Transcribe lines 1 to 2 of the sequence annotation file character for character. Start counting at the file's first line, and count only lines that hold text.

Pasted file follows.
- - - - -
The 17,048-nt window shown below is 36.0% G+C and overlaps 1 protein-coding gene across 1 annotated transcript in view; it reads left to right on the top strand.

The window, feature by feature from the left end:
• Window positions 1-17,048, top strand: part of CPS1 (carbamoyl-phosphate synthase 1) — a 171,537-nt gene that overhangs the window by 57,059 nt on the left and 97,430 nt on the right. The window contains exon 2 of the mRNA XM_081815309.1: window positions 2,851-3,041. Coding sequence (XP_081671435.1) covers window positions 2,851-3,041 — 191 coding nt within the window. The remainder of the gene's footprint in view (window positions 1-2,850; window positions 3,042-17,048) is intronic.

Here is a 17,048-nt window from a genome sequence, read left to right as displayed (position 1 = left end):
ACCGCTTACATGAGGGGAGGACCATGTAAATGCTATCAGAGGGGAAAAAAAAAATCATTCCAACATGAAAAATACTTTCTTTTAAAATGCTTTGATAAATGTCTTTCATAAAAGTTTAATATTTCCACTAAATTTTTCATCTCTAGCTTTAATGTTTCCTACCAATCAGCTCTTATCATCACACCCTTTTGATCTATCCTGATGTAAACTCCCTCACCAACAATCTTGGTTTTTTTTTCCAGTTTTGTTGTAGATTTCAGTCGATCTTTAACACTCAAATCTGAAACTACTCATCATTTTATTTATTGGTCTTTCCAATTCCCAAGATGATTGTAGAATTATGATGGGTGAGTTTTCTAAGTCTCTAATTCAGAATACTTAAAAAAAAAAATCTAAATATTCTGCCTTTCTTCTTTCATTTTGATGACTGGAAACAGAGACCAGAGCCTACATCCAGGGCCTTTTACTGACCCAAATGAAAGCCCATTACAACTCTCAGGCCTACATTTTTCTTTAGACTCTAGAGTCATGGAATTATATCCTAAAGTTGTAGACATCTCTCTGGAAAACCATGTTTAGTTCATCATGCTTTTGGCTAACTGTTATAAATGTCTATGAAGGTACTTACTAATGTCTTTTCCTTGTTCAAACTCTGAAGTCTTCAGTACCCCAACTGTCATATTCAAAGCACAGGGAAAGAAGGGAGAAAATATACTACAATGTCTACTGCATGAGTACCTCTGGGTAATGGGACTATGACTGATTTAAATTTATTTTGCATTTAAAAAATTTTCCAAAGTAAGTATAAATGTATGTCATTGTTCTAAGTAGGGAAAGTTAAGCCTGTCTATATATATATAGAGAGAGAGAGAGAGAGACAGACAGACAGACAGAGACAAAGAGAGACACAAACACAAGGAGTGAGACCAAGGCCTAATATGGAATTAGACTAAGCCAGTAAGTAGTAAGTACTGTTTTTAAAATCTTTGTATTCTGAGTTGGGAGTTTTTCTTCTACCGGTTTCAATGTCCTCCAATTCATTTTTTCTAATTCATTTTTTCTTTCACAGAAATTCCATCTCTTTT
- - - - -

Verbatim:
The 17,048-nt window shown below is 36.0% G+C and overlaps 1 protein-coding gene across 1 annotated transcript in view; it reads left to right on the top strand.

The window, feature by feature from the left end: